So to me this is not "the DA lenses do not equal the FA lenses at f2.8 -- the DA 40 loses centre sharpness (and light falloff, if this is significant) but "wins" CA, while the DA 70 and FA 77 come essentially to a draw
See it however way you want - if you're happy with the results you get with the lens, then all else doesn't matter. Objective measures are what they are, nevertheless.
12-23-2010, 07:25 PM   #85
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QuoteOriginally posted by Ash Quote
Results aren't comparable between an APS-C lens on an APS-C sensor and a FF lens on a FF sensor. The results are what they are on APS-C - the only useful comparison in FF is to have the DA 70 and DA 40 measured on a FF sensor as well.



No, have a look at Photozone's results and be even more surprised... It's the PF that lets the FA 77 down (if you think of it that way) - most applications of the FA 77 don't test the lens's PF tolerance.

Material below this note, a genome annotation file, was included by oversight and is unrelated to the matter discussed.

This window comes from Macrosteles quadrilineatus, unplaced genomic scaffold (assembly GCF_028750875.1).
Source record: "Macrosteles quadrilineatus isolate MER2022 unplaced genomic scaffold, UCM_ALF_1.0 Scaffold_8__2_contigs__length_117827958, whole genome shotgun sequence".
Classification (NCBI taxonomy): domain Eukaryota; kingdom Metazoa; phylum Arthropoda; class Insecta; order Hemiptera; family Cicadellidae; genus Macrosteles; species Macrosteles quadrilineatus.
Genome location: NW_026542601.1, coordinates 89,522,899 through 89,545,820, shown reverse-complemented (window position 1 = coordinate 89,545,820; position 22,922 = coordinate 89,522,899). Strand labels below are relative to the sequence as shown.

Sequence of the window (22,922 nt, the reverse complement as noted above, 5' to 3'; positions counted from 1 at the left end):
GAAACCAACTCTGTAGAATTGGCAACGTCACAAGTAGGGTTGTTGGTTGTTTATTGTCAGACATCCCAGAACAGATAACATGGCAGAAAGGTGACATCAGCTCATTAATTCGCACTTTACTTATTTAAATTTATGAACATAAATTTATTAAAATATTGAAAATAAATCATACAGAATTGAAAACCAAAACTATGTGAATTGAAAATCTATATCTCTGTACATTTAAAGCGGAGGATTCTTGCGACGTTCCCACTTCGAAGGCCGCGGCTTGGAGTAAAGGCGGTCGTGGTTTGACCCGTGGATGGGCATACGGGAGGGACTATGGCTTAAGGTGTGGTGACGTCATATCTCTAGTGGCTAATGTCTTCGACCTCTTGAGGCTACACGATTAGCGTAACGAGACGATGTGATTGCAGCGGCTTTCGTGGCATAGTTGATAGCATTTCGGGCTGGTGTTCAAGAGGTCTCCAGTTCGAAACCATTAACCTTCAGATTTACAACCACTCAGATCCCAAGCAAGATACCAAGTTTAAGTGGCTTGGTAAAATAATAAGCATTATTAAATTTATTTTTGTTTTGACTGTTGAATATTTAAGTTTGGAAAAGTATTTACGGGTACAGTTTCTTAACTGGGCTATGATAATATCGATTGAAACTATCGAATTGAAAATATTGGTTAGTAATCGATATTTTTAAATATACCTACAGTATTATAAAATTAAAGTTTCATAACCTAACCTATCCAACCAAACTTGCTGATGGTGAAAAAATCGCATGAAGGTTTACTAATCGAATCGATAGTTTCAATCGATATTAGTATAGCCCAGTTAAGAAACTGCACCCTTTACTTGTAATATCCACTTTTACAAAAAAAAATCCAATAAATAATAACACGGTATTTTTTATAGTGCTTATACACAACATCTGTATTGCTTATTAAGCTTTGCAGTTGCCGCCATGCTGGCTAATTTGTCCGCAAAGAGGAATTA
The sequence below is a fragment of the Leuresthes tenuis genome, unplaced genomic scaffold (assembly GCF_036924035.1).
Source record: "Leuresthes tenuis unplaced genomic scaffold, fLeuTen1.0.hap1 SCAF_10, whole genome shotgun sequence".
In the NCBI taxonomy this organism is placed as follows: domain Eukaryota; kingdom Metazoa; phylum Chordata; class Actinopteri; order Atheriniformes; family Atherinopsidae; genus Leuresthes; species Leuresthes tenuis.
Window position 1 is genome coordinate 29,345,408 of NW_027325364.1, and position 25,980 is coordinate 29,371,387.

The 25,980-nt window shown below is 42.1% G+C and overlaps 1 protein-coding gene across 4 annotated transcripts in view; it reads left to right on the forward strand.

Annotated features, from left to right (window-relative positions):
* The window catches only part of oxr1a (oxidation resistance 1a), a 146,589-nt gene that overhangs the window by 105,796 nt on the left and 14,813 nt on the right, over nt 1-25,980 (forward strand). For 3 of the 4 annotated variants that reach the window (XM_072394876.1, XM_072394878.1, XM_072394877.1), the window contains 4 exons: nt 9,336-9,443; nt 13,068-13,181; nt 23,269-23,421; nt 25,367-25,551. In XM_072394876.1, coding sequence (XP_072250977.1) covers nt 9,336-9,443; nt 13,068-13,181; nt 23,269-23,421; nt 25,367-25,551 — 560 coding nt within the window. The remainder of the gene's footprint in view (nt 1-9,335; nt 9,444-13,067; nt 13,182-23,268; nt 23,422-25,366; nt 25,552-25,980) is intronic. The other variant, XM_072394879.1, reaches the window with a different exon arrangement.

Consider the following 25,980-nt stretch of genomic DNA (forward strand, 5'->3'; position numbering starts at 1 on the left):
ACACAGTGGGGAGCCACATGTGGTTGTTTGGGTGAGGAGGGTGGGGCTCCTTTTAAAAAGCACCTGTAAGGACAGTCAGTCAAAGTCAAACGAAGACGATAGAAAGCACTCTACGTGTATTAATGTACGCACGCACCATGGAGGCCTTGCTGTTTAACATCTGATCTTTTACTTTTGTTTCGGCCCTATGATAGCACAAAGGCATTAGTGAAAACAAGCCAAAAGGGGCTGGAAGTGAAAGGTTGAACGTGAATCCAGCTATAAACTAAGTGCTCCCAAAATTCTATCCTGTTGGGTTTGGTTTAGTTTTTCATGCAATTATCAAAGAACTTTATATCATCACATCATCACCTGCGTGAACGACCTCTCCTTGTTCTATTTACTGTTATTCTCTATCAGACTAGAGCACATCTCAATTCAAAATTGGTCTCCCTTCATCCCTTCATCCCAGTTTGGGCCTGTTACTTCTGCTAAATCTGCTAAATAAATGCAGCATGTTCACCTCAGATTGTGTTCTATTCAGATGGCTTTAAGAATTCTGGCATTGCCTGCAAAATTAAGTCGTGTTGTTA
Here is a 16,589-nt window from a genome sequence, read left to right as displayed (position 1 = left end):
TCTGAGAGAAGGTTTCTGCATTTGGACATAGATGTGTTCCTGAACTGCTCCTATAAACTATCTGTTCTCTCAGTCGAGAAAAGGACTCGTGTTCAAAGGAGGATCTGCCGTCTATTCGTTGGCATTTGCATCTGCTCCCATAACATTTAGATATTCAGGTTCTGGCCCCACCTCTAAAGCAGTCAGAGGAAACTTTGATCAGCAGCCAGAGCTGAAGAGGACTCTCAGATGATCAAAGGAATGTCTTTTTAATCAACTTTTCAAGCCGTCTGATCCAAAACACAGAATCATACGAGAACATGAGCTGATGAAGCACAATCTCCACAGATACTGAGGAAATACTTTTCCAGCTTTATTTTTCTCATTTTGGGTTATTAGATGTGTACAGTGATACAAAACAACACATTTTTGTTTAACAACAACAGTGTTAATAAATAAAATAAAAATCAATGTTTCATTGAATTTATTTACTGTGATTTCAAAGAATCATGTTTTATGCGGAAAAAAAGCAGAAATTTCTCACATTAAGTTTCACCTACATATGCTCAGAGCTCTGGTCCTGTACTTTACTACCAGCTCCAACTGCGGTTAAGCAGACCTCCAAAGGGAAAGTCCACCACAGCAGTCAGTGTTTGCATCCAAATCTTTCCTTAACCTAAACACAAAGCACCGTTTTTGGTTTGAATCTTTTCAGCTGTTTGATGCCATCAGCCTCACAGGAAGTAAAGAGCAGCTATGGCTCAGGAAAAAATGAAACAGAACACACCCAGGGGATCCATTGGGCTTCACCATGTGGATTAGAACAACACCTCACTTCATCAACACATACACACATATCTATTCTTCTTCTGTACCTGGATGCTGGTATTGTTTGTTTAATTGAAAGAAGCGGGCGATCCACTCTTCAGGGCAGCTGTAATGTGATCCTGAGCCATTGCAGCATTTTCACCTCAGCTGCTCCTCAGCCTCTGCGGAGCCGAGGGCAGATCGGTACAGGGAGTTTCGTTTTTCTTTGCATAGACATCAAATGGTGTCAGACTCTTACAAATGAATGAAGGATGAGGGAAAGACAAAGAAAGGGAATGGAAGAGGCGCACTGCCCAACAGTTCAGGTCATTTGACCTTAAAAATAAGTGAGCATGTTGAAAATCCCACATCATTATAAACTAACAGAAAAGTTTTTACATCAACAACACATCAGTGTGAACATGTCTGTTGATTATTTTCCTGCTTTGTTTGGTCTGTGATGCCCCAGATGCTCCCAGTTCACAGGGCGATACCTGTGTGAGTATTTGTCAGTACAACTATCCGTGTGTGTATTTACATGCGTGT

See it however way you want - if you're happy with the results you get with the lens, then all else doesn't matter. Objective measures are what they are, nevertheless.
My point about vignetting is that "acceptable" vignetting on 35mm, as seen in the FA Limiteds wide open, is probably notably more than either FA or DA limiteds deliver at f2.8. So I would take the "significantly higher" DA 40 result with a grain of salt, especially since I never noticed it in actual photography.

And if the "objective" tests don't show the FA 77 purple fringing then they have missed the major weakness of that lens. I would be quite interested, e.g. in an objective test of PF between FA 77 and DA 70.

And my point about the objective measures at f2.8 is that they show a difference in vignetting -- of which I am unsure of the relevance -- and on the rest of the measures the FA 77 and DA 70 are a wash while the FA 43 wins centre sharpness (only) and the DA 40 wins CA. To me, the statement "the DA limiteds do not equal the FA limiteds at f2.8" is essentially misleading, since one's conclusion depends entirely on how one values different elements of performance.

Last edited by Impartial; 12-23-2010 at 10:49 PM.
12-23-2010, 10:38 PM   #86
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QuoteOriginally posted by Impartial Quote
To me, the statement "the DA limiteds do not equal the FA limiteds at f2.8" is essentially misleading, since one's conclusion depends entirely on how one values different elements of performance.